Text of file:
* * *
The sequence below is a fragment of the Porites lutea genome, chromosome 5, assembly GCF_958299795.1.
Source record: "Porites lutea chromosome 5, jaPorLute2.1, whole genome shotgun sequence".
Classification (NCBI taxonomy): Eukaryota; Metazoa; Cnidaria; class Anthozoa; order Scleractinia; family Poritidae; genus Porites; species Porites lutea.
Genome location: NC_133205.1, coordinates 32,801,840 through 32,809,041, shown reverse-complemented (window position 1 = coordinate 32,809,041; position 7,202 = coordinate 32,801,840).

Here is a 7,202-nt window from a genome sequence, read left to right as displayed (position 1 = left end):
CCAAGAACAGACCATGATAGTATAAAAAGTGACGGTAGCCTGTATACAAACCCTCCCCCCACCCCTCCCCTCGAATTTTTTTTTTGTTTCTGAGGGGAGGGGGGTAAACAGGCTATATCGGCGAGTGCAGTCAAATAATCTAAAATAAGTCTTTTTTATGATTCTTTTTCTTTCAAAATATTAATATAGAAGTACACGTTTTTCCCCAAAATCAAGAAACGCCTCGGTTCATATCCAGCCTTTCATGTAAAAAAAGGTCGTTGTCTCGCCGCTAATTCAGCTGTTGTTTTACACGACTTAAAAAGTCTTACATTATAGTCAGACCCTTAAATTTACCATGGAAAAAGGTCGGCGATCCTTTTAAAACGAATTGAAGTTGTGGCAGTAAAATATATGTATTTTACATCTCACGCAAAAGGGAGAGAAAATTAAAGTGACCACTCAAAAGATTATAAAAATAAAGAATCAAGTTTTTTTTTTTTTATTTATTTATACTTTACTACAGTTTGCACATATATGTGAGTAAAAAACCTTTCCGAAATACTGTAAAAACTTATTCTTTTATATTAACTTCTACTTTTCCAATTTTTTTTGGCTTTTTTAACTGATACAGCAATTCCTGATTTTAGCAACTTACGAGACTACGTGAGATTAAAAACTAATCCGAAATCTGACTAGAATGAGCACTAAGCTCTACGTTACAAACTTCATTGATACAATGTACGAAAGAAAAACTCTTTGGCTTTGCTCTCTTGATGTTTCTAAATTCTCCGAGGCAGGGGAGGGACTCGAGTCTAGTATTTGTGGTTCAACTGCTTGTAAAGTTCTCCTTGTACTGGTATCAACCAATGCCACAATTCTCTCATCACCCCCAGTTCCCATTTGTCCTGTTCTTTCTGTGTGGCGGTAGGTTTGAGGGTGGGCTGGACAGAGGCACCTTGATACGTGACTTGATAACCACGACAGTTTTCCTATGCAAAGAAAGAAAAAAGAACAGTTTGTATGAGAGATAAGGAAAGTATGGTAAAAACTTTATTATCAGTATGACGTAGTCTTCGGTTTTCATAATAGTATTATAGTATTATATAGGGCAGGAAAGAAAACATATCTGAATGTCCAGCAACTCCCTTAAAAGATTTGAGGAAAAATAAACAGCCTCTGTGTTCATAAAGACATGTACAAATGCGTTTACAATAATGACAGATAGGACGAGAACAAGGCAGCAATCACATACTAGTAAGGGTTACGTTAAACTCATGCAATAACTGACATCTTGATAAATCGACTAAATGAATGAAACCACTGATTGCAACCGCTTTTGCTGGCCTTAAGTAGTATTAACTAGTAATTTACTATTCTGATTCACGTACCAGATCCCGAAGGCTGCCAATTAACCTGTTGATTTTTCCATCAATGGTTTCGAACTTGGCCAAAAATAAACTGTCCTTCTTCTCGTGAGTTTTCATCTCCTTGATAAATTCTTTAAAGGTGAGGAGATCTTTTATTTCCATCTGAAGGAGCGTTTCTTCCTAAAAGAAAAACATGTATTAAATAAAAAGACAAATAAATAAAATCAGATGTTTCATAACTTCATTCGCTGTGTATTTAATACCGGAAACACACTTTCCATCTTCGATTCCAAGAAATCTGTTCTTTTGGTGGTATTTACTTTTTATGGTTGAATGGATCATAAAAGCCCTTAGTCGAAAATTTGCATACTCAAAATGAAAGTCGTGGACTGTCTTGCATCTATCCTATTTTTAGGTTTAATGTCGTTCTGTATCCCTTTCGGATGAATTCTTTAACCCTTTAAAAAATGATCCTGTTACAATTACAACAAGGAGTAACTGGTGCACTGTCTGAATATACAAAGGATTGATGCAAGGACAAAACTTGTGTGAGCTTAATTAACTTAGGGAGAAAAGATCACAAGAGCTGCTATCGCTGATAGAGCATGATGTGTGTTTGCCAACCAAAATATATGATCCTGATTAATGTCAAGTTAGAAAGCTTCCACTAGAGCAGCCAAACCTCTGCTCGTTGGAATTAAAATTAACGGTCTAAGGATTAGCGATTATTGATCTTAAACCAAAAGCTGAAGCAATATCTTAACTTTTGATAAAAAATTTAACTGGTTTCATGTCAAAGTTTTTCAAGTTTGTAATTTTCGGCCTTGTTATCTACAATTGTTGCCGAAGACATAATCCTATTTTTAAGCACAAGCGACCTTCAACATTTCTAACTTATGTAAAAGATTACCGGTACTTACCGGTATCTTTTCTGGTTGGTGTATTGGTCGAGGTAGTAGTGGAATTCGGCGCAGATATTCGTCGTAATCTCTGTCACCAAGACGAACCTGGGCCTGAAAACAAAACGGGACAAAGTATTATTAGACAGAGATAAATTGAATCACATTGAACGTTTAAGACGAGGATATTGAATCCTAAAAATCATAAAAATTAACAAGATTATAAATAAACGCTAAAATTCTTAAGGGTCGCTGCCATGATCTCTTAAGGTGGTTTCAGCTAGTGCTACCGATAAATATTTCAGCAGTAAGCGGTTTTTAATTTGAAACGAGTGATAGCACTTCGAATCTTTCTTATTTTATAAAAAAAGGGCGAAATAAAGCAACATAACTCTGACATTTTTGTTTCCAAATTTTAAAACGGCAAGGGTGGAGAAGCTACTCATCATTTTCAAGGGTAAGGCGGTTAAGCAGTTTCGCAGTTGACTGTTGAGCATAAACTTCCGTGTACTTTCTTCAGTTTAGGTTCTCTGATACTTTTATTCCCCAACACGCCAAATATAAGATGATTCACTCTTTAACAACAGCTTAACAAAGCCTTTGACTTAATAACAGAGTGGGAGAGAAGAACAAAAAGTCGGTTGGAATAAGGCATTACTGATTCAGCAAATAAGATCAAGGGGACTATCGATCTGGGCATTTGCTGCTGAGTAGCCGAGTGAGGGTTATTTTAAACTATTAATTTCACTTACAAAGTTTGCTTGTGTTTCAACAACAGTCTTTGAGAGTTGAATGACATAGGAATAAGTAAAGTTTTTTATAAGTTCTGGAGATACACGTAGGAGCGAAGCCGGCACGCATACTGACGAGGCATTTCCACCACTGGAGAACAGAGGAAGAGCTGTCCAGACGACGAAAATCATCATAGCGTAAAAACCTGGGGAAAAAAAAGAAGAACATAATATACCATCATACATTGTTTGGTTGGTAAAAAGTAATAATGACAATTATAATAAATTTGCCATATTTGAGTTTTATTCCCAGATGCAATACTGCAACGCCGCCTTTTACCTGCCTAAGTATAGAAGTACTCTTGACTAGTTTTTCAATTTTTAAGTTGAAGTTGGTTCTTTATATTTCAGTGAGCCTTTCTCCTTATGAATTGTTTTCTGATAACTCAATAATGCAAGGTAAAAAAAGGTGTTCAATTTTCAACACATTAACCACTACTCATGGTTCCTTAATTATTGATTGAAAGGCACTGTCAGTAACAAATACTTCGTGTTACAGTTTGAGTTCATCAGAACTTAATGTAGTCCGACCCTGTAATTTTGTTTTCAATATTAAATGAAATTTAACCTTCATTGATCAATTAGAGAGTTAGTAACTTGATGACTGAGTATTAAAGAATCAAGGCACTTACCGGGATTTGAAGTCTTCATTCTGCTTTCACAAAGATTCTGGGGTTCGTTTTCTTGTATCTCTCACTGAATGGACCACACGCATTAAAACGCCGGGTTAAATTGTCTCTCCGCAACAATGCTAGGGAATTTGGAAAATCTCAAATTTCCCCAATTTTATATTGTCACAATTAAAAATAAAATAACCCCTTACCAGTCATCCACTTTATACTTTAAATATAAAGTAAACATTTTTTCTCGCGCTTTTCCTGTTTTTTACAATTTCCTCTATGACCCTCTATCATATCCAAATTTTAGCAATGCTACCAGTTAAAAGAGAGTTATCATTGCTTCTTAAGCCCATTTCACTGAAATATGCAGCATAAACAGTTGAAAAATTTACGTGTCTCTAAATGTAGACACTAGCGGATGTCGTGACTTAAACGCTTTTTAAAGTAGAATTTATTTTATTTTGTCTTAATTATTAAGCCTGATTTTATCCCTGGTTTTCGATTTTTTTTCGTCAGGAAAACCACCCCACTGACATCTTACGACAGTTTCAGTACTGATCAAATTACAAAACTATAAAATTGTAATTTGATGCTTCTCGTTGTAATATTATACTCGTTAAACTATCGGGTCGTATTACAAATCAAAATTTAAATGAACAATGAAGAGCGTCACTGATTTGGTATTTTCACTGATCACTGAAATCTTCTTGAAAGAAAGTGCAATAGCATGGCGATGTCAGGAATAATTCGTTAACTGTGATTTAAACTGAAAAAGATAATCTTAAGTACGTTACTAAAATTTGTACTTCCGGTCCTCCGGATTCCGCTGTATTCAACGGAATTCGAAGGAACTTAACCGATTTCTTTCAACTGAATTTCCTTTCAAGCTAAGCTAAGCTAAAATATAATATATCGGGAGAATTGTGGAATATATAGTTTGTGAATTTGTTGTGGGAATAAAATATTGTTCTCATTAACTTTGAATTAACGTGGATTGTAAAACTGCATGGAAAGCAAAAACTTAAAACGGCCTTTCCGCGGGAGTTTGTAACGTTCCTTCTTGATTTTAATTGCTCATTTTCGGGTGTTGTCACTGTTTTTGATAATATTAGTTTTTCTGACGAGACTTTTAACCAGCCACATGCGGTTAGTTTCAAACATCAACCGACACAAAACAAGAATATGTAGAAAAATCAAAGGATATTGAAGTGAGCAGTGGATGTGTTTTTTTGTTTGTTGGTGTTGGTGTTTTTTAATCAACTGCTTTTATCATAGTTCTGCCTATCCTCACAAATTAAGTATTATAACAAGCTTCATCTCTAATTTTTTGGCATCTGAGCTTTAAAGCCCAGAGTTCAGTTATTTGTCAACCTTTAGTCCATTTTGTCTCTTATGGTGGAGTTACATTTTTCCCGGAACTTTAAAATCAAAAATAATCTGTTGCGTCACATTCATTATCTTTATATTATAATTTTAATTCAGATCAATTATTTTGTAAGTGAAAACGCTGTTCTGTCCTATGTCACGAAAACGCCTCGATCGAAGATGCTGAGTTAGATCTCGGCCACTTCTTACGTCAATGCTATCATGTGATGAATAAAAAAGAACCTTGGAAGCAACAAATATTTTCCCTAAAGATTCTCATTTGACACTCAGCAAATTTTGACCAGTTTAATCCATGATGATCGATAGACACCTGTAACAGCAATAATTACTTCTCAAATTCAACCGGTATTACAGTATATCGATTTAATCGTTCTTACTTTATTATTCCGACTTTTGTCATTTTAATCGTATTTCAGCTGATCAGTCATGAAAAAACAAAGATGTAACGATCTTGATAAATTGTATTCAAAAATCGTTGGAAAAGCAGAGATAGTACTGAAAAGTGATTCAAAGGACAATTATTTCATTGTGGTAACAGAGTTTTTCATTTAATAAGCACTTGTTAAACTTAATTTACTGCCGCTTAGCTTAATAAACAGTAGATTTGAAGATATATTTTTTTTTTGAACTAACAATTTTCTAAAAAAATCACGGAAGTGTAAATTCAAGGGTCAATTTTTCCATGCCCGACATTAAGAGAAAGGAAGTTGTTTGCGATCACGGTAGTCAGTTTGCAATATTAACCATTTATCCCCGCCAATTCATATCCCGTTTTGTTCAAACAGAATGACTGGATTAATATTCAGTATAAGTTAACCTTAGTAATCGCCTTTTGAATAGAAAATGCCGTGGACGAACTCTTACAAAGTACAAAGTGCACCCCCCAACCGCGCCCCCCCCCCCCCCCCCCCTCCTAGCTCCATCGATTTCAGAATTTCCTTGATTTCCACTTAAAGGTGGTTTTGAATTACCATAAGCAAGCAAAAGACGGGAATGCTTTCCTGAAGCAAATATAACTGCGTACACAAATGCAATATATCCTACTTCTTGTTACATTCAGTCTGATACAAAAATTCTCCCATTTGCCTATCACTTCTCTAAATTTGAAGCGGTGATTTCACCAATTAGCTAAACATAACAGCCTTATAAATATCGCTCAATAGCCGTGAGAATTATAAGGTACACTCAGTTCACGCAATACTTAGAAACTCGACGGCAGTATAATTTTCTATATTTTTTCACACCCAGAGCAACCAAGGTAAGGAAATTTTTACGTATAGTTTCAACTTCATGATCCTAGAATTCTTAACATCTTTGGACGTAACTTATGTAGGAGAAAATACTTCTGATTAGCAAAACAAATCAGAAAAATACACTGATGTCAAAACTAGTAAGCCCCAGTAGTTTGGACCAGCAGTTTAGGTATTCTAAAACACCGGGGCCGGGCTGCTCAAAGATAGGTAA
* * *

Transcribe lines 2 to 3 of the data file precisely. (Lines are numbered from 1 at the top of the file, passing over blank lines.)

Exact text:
Source record: "Porites lutea chromosome 5, jaPorLute2.1, whole genome shotgun sequence".
Classification (NCBI taxonomy): Eukaryota; Metazoa; Cnidaria; class Anthozoa; order Scleractinia; family Poritidae; genus Porites; species Porites lutea.